“Resolved by the Senate and House of Representatives of the United States of America in Congress assembled, That the President be, and he is hereby, authorized and requested to appoint a committee, consisting of one representative of each of the Departments of State, Agriculture, and Commerce, who shall investigate and report to the President, for transmission by him to the Senate and the House of Representatives at the opening of the second regular session of the present Congress, in December, 1930, their conclusions and recommendations with reference to the suitable representation at and participation in the Chicago World's Fair Centennial Celebration known as the Century of Progress Exposition, at Chicago, Illinois, in the year 1933, on the part of the Government of the United States and its various departments and activities. Approved, June 20, 1930.".
Following a preliminary survey of the plans and purpose of the Chicago World's Fair Centennial Celebration, your committee consulted with the executive departments and independent establishments in order to form a general opinion as to the extent and nature of the proposed governmental participation in this exposition, Due cognizance has been given likewise to the part which the Government has taken in previous international expositions held in the United States and the rôle assumed by all branches to display the functions and accomplishments of their Government to the people.
The committee then conferred with the president and officers of the exposition. It was learned that this occasion is to be used for the dramatization of the part science and man's achievement have played in the progress of industry, commerce, finance, education, sports, and the arts. While the scope of the exposition is to be worldwide, the exposition authorities indicated their intention to elaborate on agriculture and on those branches of the extracting and manufacturing industries which would engage the active interest of the people of Chicago and that surrounding country from which the greatest attendance at the exposition will be drawn.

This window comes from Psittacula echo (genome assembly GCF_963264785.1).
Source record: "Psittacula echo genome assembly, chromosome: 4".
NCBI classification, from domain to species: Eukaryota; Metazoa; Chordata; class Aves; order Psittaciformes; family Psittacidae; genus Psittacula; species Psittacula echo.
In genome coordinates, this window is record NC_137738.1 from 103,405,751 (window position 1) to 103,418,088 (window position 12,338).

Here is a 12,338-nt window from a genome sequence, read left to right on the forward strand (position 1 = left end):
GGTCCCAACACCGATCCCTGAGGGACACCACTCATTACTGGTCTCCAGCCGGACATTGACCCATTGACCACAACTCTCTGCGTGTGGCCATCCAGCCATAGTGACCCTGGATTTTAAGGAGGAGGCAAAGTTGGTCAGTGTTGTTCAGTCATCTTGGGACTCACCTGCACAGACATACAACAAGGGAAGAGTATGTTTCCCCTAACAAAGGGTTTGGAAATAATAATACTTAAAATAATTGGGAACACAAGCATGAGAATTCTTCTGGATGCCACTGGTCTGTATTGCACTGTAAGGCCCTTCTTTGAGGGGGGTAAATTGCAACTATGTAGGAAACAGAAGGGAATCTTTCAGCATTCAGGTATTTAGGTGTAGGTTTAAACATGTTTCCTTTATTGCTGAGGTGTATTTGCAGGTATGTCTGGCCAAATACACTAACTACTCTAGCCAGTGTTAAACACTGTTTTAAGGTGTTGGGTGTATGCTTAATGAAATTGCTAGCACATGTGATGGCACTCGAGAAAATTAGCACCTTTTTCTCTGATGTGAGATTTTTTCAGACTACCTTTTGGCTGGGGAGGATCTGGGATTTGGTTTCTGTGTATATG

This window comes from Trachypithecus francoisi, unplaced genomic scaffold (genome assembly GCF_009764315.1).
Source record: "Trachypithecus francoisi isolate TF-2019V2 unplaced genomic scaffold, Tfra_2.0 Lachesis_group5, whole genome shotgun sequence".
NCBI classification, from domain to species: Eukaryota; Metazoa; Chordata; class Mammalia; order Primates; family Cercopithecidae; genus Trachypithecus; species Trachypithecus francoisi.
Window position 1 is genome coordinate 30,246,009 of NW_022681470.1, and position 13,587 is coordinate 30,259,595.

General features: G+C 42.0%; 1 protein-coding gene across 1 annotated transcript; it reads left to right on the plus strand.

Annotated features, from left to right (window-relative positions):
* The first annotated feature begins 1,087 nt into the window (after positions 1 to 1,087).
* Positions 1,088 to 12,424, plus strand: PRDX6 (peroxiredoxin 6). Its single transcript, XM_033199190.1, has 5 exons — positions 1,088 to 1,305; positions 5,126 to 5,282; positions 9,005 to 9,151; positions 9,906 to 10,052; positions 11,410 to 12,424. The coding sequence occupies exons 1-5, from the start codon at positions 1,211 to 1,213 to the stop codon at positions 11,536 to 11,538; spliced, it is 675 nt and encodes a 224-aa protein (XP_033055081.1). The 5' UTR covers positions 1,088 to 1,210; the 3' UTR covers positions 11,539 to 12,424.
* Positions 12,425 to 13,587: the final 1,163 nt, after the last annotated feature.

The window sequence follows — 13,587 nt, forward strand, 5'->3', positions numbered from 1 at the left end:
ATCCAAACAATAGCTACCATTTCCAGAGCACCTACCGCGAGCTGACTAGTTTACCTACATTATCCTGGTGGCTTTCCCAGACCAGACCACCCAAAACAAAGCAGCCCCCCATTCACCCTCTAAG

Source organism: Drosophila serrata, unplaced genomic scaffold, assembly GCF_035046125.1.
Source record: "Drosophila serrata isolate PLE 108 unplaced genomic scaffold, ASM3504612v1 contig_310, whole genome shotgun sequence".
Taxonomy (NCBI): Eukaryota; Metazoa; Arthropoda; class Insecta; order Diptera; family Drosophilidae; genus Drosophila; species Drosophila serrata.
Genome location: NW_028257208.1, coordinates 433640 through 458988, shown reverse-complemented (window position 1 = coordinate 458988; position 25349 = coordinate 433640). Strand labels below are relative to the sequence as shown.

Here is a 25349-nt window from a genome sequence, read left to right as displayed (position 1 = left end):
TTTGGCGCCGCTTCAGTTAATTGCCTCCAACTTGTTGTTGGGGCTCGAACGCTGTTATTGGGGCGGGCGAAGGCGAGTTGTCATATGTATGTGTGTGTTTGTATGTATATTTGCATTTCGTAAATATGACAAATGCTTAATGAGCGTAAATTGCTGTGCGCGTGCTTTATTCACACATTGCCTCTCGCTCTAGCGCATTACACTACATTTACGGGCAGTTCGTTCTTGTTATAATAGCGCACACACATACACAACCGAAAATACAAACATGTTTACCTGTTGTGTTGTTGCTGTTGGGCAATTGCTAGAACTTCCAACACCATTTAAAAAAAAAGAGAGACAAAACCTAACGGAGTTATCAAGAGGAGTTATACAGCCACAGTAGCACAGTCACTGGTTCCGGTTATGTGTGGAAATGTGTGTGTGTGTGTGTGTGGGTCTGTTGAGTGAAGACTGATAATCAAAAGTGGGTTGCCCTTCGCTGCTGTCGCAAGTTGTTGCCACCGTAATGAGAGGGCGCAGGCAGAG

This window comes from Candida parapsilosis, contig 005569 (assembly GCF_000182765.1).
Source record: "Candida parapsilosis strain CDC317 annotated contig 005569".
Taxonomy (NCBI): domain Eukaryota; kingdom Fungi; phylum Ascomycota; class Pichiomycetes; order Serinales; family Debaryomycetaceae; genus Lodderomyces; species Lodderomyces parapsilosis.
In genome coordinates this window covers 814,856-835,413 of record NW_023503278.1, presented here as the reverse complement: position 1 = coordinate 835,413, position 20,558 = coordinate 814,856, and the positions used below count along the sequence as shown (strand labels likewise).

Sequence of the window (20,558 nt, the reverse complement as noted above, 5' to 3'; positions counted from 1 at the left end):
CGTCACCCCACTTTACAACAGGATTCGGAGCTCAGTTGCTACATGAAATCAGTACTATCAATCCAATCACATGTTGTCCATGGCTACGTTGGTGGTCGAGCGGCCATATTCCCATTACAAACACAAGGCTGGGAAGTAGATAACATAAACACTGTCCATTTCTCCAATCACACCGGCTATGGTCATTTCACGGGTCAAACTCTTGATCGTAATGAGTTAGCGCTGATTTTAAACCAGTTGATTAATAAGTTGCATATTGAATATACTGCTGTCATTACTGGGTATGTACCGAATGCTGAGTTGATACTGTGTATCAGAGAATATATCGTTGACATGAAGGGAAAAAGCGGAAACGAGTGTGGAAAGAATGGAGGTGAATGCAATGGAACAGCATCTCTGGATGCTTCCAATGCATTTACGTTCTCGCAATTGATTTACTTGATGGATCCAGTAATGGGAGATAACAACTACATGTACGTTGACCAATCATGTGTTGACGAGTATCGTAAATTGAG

Having concluded its investigations and studies, the committee believed that its proposals might be presented best in the annexed draft legislation, this being substantiated by detailed recommendations, suggestions, and conclusions.
The action of the Seventy-first Congress in giving authorization for investigation and planning in advance of the development of legislation was a most constructive move, for the experience of the executive departments in the past has been that the quality and exhibit value of their presentations have suffered through lack of sufficient time to plan ahead. It is a fact that the ratio of exhibit costs have increased rapidly when the time for planning and preparation has been shortened. Now that tentative plans have been prepared for this exposition at Chicago in 1933, the Congress may add further to this constructive procedure by an early authorization for the appointment of a commission and commissioner, as well as by the prompt authorization and appropriation of funds.
COMMISSION AND COMMISSIONER
It is believed that participation by the Government would be administered most effectively by one commissioner, such commissioner to be under the direction of a commission composed of several heads of executive departments. The scope of the exposition and the wishes of the exposition authorities as regards governmental participation indicate that it would be appropriate to have this commission composed of the Secretaries, respectively, of the United States Departments of State, Agriculture, and Commerce.
Separate structures could be erected on grounds provided by the exposition corporation without rental fees, or appropriate spaces could be leased in certain of the exhibition buildings that will be constructed by the exposition for general purposes. The former is suggested as being the more advantageous. As is shown in another part of this report, the committee estimates that a cerditable showing could be made in a gross floor space of about 120,000 square feet. This space could be provided either in one large building or in an arrangement of smaller buildings. There should also be provided a suitable air-mail post office at the airport.